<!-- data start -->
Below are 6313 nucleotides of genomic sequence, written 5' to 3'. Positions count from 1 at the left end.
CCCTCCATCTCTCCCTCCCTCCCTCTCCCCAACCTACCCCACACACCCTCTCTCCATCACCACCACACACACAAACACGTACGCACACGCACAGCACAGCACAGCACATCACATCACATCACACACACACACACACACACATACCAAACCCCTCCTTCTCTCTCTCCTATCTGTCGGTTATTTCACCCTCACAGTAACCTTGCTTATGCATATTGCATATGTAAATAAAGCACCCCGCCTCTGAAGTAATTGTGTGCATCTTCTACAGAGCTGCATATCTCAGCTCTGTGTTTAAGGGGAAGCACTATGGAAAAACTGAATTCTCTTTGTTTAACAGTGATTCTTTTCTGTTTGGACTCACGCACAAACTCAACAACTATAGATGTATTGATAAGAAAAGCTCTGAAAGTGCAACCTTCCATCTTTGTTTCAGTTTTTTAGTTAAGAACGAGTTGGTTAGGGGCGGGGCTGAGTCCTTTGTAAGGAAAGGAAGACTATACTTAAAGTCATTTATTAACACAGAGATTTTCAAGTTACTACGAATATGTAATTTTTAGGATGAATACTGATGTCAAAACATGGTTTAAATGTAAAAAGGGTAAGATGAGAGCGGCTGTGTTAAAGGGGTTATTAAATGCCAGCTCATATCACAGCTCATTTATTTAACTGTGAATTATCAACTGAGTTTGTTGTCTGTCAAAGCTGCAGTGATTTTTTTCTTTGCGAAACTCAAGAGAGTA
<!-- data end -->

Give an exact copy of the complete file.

Below are 6313 nucleotides of genomic sequence, written 5' to 3'. Positions count from 1 at the left end.
CCCTCCATCTCTCCCTCCCTCCCTCTCCCCAACCTACCCCACACACCCTCTCTCCATCACCACCACACACACAAACACGTACGCACACGCACAGCACAGCACAGCACATCACATCACATCACACACACACACACACACACATACCAAACCCCTCCTTCTCTCTCTCCTATCTGTCGGTTATTTCACCCTCACAGTAACCTTGCTTATGCATATTGCATATGTAAATAAAGCACCCCGCCTCTGAAGTAATTGTGTGCATCTTCTACAGAGCTGCATATCTCAGCTCTGTGTTTAAGGGGAAGCACTATGGAAAAACTGAATTCTCTTTGTTTAACAGTGATTCTTTTCTGTTTGGACTCACGCACAAACTCAACAACTATAGATGTATTGATAAGAAAAGCTCTGAAAGTGCAACCTTCCATCTTTGTTTCAGTTTTTTAGTTAAGAACGAGTTGGTTAGGGGCGGGGCTGAGTCCTTTGTAAGGAAAGGAAGACTATACTTAAAGTCATTTATTAACACAGAGATTTTCAAGTTACTACGAATATGTAATTTTTAGGATGAATACTGATGTCAAAACATGGTTTAAATGTAAAAAGGGTAAGATGAGAGCGGCTGTGTTAAAGGGGTTATTAAATGCCAGCTCATATCACAGCTCATTTATTTAACTGTGAATTATCAACTGAGTTTGTTGTCTGTCAAAGCTGCAGTGATTTTTTTCTTTGCGAAACTCAAGAGAGTA